Home > Uncategorized > A background in books – The portrayal of experts in the media

A background in books – The portrayal of experts in the media

"Expert" complete with bookcase AND model globe

"Expert" complete with bookcase AND model globe

The insistence on bookcase backgrounds behind talking heads in news reports is a strange but revealing quirk.

An expert from an official organisation is easily contextualised by his suit and tie, glass table, and artificial pot plant, a doctor by his framed qualifications, officers by their uniforms, scientists by lab-coats, and even farmers, out-standing in their fields… the old ones are the best.

But people with only their reading and expertise to back them up always seem to appear with their own bookcase looming in the background.

You can imagine the reporter and his team arriving at the office or home of the eager authority on the latest story.

“Ok here?” – The hapless expert asks from his dusty sofa.

“Er, not quite”  – The reporter says hastily glancing about the place. “We need some kind of establishing background, something that explains to the viewer who you are… you see, sofas are for victims, the elderly, families, good news stories and terminally ill people requiring life-saving treatment from the NHS… we need something a bit more intellectual.”

“Ok, what about my office?”

“Has it got a bookcase?”

Picture the crew eyeing up the domestic library trying to find the best section to frame.  Is there a rearrangement of the literature?  Are more relevant and intellectual titles moved into shot usurping well-worn Dan Brown novels?  Or does the expert prep his shelves in advance?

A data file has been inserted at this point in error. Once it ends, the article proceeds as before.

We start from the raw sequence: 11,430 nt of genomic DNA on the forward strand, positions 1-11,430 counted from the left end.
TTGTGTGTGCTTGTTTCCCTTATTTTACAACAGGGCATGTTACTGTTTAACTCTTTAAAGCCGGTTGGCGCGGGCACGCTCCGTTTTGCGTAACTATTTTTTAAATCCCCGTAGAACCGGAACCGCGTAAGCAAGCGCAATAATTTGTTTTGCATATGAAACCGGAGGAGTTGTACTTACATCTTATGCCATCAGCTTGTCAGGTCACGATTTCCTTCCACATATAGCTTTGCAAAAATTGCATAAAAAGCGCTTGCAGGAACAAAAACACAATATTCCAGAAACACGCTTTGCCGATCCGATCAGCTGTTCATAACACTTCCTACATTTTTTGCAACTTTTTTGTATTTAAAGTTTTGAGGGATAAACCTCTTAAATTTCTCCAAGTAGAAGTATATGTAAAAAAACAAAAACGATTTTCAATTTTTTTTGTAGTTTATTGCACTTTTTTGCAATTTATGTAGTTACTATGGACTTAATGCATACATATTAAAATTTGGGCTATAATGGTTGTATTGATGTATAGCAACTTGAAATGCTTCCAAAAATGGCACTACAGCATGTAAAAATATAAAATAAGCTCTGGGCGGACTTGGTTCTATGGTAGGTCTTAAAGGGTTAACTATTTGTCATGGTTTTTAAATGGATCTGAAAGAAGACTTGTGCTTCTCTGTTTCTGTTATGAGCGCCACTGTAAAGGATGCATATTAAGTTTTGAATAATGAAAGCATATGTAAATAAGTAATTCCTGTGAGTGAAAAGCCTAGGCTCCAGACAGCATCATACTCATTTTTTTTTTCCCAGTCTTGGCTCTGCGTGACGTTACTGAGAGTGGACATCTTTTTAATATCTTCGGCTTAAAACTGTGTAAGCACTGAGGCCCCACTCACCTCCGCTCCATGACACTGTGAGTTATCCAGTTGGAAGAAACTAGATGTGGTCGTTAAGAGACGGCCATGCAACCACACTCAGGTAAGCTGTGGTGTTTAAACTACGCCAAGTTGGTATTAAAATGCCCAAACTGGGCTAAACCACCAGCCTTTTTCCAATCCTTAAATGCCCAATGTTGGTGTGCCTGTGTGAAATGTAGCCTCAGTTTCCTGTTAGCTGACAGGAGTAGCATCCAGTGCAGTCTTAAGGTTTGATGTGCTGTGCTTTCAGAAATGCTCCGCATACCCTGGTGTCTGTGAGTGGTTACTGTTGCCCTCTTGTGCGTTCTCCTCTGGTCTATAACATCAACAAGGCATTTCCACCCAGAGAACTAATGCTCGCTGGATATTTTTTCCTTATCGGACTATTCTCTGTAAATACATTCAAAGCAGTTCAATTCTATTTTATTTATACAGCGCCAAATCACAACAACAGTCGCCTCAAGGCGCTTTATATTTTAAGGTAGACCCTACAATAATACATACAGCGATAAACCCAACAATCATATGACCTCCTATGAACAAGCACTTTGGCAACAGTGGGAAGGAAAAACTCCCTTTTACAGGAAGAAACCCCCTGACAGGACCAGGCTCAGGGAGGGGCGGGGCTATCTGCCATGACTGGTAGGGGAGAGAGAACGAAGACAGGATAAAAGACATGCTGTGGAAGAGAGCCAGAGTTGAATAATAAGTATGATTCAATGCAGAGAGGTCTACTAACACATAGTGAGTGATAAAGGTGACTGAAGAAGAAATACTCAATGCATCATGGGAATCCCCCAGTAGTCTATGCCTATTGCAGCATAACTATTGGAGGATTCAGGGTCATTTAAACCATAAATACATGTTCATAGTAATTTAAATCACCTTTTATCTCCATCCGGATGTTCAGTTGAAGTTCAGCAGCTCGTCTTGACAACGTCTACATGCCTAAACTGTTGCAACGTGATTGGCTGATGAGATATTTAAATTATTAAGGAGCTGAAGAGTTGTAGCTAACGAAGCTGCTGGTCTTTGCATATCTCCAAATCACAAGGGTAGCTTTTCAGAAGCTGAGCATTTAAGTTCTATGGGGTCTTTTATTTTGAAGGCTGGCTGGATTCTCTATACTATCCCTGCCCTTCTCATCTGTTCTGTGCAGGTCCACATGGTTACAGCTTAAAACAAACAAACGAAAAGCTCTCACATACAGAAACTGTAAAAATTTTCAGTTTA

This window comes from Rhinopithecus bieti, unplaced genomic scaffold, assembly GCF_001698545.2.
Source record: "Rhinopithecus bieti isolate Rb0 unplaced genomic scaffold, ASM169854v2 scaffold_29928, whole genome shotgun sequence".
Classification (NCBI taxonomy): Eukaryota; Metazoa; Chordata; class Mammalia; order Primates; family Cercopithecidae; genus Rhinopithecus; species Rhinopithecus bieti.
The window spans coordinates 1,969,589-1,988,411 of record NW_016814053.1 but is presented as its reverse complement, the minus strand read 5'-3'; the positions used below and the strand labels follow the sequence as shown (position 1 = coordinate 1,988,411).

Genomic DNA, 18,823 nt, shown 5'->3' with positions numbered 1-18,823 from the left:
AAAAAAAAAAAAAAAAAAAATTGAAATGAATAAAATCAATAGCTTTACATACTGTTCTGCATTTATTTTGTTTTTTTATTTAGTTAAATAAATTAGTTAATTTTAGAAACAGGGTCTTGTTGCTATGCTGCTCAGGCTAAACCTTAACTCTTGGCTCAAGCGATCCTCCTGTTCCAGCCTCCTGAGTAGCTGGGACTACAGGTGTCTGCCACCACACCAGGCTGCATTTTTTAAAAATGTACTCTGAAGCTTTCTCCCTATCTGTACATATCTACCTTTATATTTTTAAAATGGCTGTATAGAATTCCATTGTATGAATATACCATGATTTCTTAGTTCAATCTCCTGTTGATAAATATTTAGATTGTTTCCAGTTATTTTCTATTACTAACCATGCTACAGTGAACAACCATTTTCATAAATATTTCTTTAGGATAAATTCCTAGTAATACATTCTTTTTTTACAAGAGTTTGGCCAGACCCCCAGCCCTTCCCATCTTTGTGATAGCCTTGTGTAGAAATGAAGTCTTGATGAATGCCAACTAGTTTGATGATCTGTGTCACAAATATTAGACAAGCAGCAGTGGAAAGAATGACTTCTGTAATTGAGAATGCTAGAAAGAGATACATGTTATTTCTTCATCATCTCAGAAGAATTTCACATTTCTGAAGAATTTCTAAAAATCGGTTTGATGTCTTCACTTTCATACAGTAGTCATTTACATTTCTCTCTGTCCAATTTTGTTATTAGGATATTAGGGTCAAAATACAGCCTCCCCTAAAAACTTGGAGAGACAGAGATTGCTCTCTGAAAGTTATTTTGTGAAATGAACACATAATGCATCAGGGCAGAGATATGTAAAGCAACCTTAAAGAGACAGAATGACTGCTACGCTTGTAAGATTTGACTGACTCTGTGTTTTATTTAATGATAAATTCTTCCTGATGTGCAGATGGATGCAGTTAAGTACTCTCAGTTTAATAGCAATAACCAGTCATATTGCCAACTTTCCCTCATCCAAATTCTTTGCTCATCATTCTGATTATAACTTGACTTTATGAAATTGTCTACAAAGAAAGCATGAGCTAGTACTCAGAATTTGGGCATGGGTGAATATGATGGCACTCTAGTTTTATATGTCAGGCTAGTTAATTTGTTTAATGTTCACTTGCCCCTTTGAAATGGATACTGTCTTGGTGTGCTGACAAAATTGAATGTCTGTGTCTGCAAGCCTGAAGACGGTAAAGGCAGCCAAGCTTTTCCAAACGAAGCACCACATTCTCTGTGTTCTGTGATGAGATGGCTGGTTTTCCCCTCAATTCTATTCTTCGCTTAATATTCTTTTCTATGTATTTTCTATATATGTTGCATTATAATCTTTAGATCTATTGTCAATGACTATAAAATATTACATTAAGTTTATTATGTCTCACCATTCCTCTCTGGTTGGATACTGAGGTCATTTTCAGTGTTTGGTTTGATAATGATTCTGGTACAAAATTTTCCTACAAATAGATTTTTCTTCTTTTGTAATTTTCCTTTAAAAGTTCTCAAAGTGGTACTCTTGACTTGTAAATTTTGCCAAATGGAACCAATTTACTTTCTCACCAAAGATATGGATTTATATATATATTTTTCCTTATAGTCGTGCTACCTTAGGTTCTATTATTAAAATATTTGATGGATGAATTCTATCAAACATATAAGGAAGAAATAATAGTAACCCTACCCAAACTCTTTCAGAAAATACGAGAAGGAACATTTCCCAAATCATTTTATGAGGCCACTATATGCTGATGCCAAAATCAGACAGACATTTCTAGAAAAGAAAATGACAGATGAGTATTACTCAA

In much the same way as I would be if I was somehow party to this awkward scene, I always find myself distracted by the books in the literary background of the talking head.  I tilt my head at the screen and squint at the brightly lit titles with nosey intrigue.  William Carlos Williams, good choice, but how does this inform your comments on the Burmese elections?  Marx? That doesn’t seem to have had much of an influence on your views on the current state of UK banking…

There is obviously something beyond my bookishness that drives this nosey behaviour.  A bookcase is a strangely intimate yet exhibitionist feature to a home that reveals more about a person than any decorations or furniture ever could.  Peter Sandico, a bookcase blogger firmly stakes this claim:

“I’m a firm believer that the books you have are a reflection of your personality. Never mind that you don’t get to read them, just the fact that you bought them and keep them in your bookshelf say a lot about who you are (or who you want to be).”

He offers a peculiar service, a sort of online literary equivalent to rifling through your drawers:  “Let’s try a little experiment, shall we? Email me a picture of your bookshelf at peter.sandico@gmail.com, and I’ll post it here with my insight on your character. I’ll be waiting!”

Fortunately my current student bookshelf wouldn’t reveal much more than that I’m studying journalism and have very little time for “reflecting my personality”.